Tony and Patrick are back for another great show. We talk about snow, printers, and a bunch more. Check out the talking show notes below and as always, you can subscribe to us with your favorite podcasting app.
Growing up in Ohio there were the occasional day when the snow or ice was too much and the school district closed. Those joyous occasions are snow days! It was a free day for students. No homework or tests; everything just paused.
As a student, those days are golden. As a teacher those days are nice. Time is as valuable as diamonds for a teacher and anytime you can get a little more unexpected time injected into your day is a good thing.
As a parent, they can be troublesome because it effects your work. You may have to take some time off to be with your child, or that could be something that you absolutely don’t mind doing from time to time. I guess it is all up to your perspective. Continue reading “Snow days – are they gone?”→
We have some teachers who need to teach from home even though we are teaching in person. So I worked with them and worked out a solution with the devices we currently have on hand. The teachers will want to Zoom in to do their instruction so the students need to see and hear them and the teacher also needs to see and hear the students. Seeing isn’t too difficult with built in webcams but hearing the students is a different problem, so I tested a few mic options. In this test I test the following mics:
You can check out the results in the video below. I read the same description of a book around the room in a normal speaking voice to make sure the test is pretty fair. You can also check out Tony’s post about his Hi-Flex iPad option.
Today, Patrick interviews Tony DePrato about his HIFLEX set up in the classroom. HIFLEX is a term that refers to students who are in the classroom and also at home and both are learning synchronously. Tony utilizes iPads and a few other items and tools to bring this affordable solution to life.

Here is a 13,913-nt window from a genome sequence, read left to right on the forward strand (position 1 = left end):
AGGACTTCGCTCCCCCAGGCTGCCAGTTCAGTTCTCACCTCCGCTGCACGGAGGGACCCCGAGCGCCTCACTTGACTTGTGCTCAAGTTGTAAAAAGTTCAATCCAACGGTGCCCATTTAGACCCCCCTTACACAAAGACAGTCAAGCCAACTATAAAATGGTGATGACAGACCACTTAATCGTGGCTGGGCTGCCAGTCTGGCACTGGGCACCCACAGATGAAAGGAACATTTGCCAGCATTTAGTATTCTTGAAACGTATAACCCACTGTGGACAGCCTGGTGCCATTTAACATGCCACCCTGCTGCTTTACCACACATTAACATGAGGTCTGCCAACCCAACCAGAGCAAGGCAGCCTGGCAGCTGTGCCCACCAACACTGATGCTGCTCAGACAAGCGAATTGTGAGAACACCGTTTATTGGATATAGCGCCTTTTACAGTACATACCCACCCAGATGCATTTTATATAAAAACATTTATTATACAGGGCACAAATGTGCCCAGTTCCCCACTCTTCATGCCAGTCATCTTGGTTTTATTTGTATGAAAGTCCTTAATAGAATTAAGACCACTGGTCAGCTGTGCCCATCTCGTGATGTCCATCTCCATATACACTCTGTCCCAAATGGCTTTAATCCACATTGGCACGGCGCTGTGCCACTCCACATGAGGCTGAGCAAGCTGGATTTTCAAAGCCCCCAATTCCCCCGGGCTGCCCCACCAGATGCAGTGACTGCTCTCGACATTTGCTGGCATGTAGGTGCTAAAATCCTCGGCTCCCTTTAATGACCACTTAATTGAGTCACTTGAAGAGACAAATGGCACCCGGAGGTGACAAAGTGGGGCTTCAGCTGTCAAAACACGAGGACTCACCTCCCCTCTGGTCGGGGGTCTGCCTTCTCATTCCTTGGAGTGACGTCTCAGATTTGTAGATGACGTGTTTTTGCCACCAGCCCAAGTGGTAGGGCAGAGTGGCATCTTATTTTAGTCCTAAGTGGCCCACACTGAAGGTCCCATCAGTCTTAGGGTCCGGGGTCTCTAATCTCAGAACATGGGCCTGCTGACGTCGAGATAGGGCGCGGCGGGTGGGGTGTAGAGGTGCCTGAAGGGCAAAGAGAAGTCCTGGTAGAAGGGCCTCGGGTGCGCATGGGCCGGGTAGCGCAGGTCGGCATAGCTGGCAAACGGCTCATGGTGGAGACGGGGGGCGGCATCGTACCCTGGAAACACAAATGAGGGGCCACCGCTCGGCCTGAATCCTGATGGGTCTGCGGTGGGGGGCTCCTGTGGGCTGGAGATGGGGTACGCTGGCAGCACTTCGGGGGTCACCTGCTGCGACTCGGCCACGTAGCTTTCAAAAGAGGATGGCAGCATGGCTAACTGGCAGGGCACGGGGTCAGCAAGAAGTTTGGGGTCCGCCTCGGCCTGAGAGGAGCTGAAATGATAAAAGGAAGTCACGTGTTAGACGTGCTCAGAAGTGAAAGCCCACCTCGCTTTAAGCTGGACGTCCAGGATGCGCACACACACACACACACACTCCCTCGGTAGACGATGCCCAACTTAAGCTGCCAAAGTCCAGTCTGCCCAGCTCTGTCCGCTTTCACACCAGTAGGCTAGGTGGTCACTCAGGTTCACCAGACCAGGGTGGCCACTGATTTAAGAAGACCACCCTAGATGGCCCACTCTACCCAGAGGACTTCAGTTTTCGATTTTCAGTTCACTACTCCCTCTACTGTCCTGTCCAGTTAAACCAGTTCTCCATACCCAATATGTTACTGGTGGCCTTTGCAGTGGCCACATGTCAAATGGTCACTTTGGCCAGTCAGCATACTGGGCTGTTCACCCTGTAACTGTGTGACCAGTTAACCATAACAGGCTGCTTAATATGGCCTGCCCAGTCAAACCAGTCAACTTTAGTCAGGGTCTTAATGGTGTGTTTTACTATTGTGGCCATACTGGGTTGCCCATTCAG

As always be sure to find us on Apple Podcasts or your favorite podcasting app.
What is a lockdown browser. Some may be very familiar with these types of browsers while others may never have heard of them. I don’t think the term is used widely, I know a company called Respondus has a product called LockDown browser. So what is it?
Basically, it is a specialized web browser (like Chrome, Firefox, Safari, Edge, etc.) that only allows access to a specific test site. No other tabs can be opened, no other windows or programs can be opened, it basically locks the device down until the person managing the test or device allow it function normally.
These are quite common for certain assessments such as College Boards Advanced Placement and other formal assessments and other formalized tests that are usually offered across the country or the world. These tests usually cost money and they often times have their very own app or website that locks down the student’s browser.
There are also companies that offer these to schools for all their assessments.
So why am I writing about this? Well with Covid and distance (or hybrid) learning there are some talks about how to give assessments to students while they are at home and how to ensure that they don’t cheat.